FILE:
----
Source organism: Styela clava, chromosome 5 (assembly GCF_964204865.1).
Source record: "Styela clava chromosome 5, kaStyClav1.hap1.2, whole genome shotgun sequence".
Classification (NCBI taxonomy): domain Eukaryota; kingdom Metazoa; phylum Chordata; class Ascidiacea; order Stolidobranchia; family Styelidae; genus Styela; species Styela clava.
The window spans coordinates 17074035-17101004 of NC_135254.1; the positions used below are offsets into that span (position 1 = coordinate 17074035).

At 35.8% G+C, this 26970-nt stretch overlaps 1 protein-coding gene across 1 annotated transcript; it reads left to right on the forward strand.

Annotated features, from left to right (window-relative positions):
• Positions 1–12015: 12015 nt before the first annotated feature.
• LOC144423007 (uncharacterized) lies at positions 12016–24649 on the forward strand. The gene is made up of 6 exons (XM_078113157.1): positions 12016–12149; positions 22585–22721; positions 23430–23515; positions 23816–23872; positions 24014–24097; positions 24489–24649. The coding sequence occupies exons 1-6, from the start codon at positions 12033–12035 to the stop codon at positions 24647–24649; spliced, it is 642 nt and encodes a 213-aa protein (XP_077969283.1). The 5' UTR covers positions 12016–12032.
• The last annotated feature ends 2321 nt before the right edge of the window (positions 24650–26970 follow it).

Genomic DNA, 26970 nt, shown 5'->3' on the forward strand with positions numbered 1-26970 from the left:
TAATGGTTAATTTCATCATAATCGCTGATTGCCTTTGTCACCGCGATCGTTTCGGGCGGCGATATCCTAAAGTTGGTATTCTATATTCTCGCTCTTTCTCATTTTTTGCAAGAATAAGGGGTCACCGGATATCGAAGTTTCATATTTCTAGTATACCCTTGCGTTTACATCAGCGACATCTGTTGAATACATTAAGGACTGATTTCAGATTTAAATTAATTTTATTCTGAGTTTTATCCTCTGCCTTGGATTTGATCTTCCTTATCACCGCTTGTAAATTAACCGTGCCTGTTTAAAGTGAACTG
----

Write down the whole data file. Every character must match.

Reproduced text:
Source organism: Styela clava, chromosome 5 (assembly GCF_964204865.1).
Source record: "Styela clava chromosome 5, kaStyClav1.hap1.2, whole genome shotgun sequence".
Classification (NCBI taxonomy): domain Eukaryota; kingdom Metazoa; phylum Chordata; class Ascidiacea; order Stolidobranchia; family Styelidae; genus Styela; species Styela clava.
The window spans coordinates 17074035-17101004 of NC_135254.1; the positions used below are offsets into that span (position 1 = coordinate 17074035).

At 35.8% G+C, this 26970-nt stretch overlaps 1 protein-coding gene across 1 annotated transcript; it reads left to right on the forward strand.

Annotated features, from left to right (window-relative positions):
• Positions 1–12015: 12015 nt before the first annotated feature.
• LOC144423007 (uncharacterized) lies at positions 12016–24649 on the forward strand. The gene is made up of 6 exons (XM_078113157.1): positions 12016–12149; positions 22585–22721; positions 23430–23515; positions 23816–23872; positions 24014–24097; positions 24489–24649. The coding sequence occupies exons 1-6, from the start codon at positions 12033–12035 to the stop codon at positions 24647–24649; spliced, it is 642 nt and encodes a 213-aa protein (XP_077969283.1). The 5' UTR covers positions 12016–12032.
• The last annotated feature ends 2321 nt before the right edge of the window (positions 24650–26970 follow it).

Genomic DNA, 26970 nt, shown 5'->3' on the forward strand with positions numbered 1-26970 from the left:
TAATGGTTAATTTCATCATAATCGCTGATTGCCTTTGTCACCGCGATCGTTTCGGGCGGCGATATCCTAAAGTTGGTATTCTATATTCTCGCTCTTTCTCATTTTTTGCAAGAATAAGGGGTCACCGGATATCGAAGTTTCATATTTCTAGTATACCCTTGCGTTTACATCAGCGACATCTGTTGAATACATTAAGGACTGATTTCAGATTTAAATTAATTTTATTCTGAGTTTTATCCTCTGCCTTGGATTTGATCTTCCTTATCACCGCTTGTAAATTAACCGTGCCTGTTTAAAGTGAACTG